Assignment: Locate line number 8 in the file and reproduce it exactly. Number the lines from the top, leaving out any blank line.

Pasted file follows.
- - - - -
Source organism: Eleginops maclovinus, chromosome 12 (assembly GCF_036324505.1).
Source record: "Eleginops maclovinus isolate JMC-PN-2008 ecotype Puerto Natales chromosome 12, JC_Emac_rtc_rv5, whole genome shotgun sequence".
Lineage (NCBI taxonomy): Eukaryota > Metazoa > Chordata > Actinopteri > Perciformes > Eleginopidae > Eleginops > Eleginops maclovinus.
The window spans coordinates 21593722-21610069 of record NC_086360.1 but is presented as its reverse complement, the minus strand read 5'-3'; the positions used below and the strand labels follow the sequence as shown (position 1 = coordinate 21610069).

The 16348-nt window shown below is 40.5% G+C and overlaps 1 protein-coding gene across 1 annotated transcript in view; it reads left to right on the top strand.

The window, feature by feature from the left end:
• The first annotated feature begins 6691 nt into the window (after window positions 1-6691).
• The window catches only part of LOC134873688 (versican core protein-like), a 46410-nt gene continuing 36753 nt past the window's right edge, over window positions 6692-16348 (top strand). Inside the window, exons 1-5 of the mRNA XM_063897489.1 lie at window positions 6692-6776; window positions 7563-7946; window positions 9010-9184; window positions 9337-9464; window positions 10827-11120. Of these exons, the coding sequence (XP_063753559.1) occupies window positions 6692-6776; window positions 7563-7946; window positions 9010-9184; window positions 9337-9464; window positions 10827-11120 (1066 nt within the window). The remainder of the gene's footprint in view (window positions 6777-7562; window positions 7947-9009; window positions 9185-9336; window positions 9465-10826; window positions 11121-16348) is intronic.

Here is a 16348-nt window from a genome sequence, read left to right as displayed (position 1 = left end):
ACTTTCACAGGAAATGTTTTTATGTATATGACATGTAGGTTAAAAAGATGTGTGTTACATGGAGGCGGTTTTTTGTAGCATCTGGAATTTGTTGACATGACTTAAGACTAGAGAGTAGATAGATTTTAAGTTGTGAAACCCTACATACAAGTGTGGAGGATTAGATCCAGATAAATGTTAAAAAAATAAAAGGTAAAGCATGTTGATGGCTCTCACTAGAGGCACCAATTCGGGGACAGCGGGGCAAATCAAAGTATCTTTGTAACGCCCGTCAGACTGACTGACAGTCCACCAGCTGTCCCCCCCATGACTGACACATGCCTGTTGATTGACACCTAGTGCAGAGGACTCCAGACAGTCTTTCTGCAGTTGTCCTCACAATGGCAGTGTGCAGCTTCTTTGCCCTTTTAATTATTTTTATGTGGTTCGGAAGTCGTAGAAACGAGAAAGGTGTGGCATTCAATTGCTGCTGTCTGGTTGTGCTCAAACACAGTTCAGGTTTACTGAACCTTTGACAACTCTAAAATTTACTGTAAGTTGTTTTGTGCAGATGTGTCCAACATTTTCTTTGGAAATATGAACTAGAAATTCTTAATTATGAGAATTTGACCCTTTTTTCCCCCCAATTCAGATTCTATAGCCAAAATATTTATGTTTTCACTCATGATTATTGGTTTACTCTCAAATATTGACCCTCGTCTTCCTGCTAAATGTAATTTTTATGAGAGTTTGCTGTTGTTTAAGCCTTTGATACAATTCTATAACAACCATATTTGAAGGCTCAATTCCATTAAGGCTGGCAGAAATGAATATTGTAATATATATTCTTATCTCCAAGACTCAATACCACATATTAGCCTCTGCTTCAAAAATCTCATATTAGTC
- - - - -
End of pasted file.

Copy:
• The window catches only part of LOC134873688 (versican core protein-like), a 46410-nt gene continuing 36753 nt past the window's right edge, over window positions 6692-16348 (top strand). Inside the window, exons 1-5 of the mRNA XM_063897489.1 lie at window positions 6692-6776; window positions 7563-7946; window positions 9010-9184; window positions 9337-9464; window positions 10827-11120. Of these exons, the coding sequence (XP_063753559.1) occupies window positions 6692-6776; window positions 7563-7946; window positions 9010-9184; window positions 9337-9464; window positions 10827-11120 (1066 nt within the window). The remainder of the gene's footprint in view (window positions 6777-7562; window positions 7947-9009; window positions 9185-9336; window positions 9465-10826; window positions 11121-16348) is intronic.